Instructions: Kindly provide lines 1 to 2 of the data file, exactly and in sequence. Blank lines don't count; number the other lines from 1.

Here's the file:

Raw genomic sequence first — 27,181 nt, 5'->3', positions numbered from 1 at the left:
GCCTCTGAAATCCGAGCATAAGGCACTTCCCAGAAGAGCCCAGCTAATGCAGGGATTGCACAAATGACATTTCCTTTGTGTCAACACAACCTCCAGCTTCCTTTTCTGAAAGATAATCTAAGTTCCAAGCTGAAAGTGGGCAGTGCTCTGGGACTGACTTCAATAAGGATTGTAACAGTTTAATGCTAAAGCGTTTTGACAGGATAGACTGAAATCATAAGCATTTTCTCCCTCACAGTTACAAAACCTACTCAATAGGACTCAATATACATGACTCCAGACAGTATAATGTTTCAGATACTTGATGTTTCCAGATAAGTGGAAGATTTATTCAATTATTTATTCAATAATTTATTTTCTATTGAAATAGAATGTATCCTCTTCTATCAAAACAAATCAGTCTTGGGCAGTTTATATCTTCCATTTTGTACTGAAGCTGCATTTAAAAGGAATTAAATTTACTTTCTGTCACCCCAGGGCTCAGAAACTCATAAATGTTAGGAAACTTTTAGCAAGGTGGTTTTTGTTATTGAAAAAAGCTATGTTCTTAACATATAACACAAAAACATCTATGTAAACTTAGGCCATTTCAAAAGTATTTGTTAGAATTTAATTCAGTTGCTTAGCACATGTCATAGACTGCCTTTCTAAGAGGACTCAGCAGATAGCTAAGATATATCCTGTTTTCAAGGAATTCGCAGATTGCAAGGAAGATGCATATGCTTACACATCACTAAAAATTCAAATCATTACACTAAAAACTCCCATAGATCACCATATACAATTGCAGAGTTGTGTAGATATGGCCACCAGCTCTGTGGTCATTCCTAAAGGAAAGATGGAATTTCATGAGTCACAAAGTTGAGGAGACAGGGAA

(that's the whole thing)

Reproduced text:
Raw genomic sequence first — 27,181 nt, 5'->3', positions numbered from 1 at the left:
GCCTCTGAAATCCGAGCATAAGGCACTTCCCAGAAGAGCCCAGCTAATGCAGGGATTGCACAAATGACATTTCCTTTGTGTCAACACAACCTCCAGCTTCCTTTTCTGAAAGATAATCTAAGTTCCAAGCTGAAAGTGGGCAGTGCTCTGGGACTGACTTCAATAAGGATTGTAACAGTTTAATGCTAAAGCGTTTTGACAGGATAGACTGAAATCATAAGCATTTTCTCCCTCACAGTTACAAAACCTACTCAATAGGACTCAATATACATGACTCCAGACAGTATAATGTTTCAGATACTTGATGTTTCCAGATAAGTGGAAGATTTATTCAATTATTTATTCAATAATTTATTTTCTATTGAAATAGAATGTATCCTCTTCTATCAAAACAAATCAGTCTTGGGCAGTTTATATCTTCCATTTTGTACTGAAGCTGCATTTAAAAGGAATTAAATTTACTTTCTGTCACCCCAGGGCTCAGAAACTCATAAATGTTAGGAAACTTTTAGCAAGGTGGTTTTTGTTATTGAAAAAAGCTATGTTCTTAACATATAACACAAAAACATCTATGTAAACTTAGGCCATTTCAAAAGTATTTGTTAGAATTTAATTCAGTTGCTTAGCACATGTCATAGACTGCCTTTCTAAGAGGACTCAGCAGATAGCTAAGATATATCCTGTTTTCAAGGAATTCGCAGATTGCAAGGAAGATGCATATGCTTACACATCACTAAAAATTCAAATCATTACACTAAAAACTCCCATAGATCACCATATACAATTGCAGAGTTGTGTAGATATGGCCACCAGCTCTGTGGTCATTCCTAAAGGAAAGATGGAATTTCATGAGTCACAAAGTTGAGGAGACAGGGAA